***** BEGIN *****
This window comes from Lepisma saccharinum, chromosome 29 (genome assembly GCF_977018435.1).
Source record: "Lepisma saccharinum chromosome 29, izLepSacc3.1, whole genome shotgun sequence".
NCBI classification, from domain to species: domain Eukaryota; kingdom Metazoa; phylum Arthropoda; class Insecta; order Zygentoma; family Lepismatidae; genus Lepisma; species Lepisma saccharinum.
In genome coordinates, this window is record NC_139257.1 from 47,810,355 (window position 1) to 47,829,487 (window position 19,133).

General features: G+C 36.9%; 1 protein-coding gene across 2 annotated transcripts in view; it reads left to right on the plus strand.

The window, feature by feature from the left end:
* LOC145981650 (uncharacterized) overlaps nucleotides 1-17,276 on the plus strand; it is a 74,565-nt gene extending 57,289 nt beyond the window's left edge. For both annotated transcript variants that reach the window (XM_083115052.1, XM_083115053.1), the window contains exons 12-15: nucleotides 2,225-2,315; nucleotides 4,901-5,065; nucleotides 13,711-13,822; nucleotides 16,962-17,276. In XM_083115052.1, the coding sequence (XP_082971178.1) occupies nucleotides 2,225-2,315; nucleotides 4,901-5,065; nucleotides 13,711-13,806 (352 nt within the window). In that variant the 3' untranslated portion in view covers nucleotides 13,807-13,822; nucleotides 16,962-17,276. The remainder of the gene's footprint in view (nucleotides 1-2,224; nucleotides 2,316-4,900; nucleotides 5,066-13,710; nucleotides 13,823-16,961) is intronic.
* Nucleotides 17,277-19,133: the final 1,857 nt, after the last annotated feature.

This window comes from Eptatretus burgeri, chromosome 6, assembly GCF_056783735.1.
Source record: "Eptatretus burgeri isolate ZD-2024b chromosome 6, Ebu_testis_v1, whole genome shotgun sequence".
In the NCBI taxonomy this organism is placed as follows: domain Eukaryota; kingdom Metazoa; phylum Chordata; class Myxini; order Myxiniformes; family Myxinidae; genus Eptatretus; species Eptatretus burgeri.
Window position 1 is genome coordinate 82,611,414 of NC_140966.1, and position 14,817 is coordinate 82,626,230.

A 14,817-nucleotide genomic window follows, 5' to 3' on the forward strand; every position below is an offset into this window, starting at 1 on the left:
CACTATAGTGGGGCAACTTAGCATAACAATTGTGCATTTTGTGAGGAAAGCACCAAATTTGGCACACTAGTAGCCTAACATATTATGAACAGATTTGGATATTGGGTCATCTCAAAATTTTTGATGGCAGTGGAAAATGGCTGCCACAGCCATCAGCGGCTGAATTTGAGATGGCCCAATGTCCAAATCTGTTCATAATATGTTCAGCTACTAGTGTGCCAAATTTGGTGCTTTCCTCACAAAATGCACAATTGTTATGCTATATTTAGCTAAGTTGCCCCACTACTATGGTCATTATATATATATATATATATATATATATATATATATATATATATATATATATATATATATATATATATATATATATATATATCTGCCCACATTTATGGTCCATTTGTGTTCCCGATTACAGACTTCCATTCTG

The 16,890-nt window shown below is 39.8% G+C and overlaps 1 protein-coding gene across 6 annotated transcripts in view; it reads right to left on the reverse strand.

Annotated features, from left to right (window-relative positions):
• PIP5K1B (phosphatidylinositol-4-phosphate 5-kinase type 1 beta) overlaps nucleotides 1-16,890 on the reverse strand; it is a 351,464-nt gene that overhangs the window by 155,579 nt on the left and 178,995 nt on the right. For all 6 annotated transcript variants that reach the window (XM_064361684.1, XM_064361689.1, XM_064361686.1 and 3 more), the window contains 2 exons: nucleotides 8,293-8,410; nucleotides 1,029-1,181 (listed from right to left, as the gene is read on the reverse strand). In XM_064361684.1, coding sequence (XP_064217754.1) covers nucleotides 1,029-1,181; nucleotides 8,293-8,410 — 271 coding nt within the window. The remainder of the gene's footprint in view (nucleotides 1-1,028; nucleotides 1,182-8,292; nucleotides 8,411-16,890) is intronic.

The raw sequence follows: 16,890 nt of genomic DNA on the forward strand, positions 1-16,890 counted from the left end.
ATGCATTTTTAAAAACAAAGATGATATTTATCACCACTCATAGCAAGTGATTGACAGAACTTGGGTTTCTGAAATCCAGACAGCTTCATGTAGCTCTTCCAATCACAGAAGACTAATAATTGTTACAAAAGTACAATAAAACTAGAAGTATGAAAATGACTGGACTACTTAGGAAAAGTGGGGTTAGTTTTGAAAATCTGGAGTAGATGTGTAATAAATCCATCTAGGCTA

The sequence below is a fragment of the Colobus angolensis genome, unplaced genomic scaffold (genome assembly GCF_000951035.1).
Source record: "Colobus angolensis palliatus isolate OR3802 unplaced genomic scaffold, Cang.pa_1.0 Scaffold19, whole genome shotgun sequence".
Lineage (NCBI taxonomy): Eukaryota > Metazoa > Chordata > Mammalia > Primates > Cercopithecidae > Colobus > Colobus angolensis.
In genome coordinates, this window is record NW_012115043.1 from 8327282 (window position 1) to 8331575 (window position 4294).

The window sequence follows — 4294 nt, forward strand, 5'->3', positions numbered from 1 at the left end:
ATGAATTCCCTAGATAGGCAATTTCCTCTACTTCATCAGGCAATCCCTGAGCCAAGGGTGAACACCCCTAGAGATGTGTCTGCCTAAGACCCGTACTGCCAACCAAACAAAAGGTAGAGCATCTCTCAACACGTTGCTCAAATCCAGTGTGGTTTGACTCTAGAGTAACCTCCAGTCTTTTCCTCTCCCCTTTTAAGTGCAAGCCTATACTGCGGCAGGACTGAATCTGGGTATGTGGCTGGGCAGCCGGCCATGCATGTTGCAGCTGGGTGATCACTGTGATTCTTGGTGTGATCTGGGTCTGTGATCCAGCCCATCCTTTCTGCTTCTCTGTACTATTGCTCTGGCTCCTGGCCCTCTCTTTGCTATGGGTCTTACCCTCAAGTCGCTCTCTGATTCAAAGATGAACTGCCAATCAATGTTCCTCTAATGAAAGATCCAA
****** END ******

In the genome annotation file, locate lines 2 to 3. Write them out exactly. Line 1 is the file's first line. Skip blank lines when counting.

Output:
Source record: "Lepisma saccharinum chromosome 29, izLepSacc3.1, whole genome shotgun sequence".
NCBI classification, from domain to species: domain Eukaryota; kingdom Metazoa; phylum Arthropoda; class Insecta; order Zygentoma; family Lepismatidae; genus Lepisma; species Lepisma saccharinum.